To technologists, ‘open’ has a lot to do with trying to figure out how to avoid reinventing the wheel. For legal teams, it’s predominantly about how to navigate the slippery slopes of copyright laws. To academics…well, that one is a bit difficult for me to answer. You see, I’ve spent many years working on the ‘other side’ of the academic profession. I was a part of university administration, which essentially means that I was not ‘one of them’. However, I did have the privilege of working with many of ‘them’ (to at least attempt) to expand their awareness of what educational technology could mean to them and to broaden their understanding of ways in which ed tech could be incorporated into their worlds if they decided to give it a chance. So you see, all I can do is tell you how I perceive the way academics interpret ‘open’.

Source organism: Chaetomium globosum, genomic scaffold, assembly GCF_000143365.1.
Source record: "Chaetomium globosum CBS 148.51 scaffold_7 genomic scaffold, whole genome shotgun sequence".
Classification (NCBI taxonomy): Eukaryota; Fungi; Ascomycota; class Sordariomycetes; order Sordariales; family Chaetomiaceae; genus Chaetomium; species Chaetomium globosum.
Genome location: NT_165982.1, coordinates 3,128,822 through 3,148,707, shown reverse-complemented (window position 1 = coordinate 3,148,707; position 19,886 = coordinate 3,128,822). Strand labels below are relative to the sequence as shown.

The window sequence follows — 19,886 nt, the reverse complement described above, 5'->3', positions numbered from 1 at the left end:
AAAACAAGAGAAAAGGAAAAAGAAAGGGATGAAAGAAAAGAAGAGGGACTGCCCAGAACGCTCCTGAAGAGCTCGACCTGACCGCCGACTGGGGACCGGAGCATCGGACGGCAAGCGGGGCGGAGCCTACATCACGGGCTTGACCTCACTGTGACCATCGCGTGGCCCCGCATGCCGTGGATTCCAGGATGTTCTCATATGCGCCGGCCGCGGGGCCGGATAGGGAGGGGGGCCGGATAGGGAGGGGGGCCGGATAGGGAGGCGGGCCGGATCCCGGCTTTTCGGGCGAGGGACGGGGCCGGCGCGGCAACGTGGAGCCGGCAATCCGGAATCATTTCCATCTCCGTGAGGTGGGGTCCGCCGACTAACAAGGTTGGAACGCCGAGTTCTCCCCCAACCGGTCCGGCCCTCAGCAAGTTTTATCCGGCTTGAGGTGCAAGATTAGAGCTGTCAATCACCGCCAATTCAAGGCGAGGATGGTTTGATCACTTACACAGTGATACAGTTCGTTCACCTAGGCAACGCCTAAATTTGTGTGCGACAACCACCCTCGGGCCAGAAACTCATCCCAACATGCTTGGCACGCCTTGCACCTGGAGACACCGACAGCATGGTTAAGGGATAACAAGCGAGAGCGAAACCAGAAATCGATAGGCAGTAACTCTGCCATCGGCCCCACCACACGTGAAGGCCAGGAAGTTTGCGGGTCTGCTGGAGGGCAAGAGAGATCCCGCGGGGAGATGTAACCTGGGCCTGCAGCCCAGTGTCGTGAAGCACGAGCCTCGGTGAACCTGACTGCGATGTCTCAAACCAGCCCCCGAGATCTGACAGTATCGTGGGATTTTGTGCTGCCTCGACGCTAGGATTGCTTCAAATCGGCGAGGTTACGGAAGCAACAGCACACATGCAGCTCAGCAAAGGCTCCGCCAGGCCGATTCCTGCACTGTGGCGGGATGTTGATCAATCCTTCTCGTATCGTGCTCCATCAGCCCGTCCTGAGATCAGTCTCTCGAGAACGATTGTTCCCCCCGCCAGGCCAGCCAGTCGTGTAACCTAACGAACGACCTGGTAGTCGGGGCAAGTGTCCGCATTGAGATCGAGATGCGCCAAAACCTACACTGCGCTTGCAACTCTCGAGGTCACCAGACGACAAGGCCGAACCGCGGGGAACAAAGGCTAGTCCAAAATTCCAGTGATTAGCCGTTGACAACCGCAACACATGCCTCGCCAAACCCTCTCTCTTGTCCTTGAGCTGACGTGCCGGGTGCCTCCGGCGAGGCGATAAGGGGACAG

There is one school of thought that shuns the concept of digitizing any intellectual materials that it undoubtedly took these brilliant minds centuries to cultivate. These ‘inner two-year-olds’ barely feel comfortable releasing 8th generation photocopies of PowerPoint presentations to their well-paying students (6 per page so as to ensure maximum note-taking real estate). The idea of adapting their materials to fit an electronic learning environment suitable to enrich the lives of an exponentially larger group of eager beavers is simply out of the question. Why? Good question.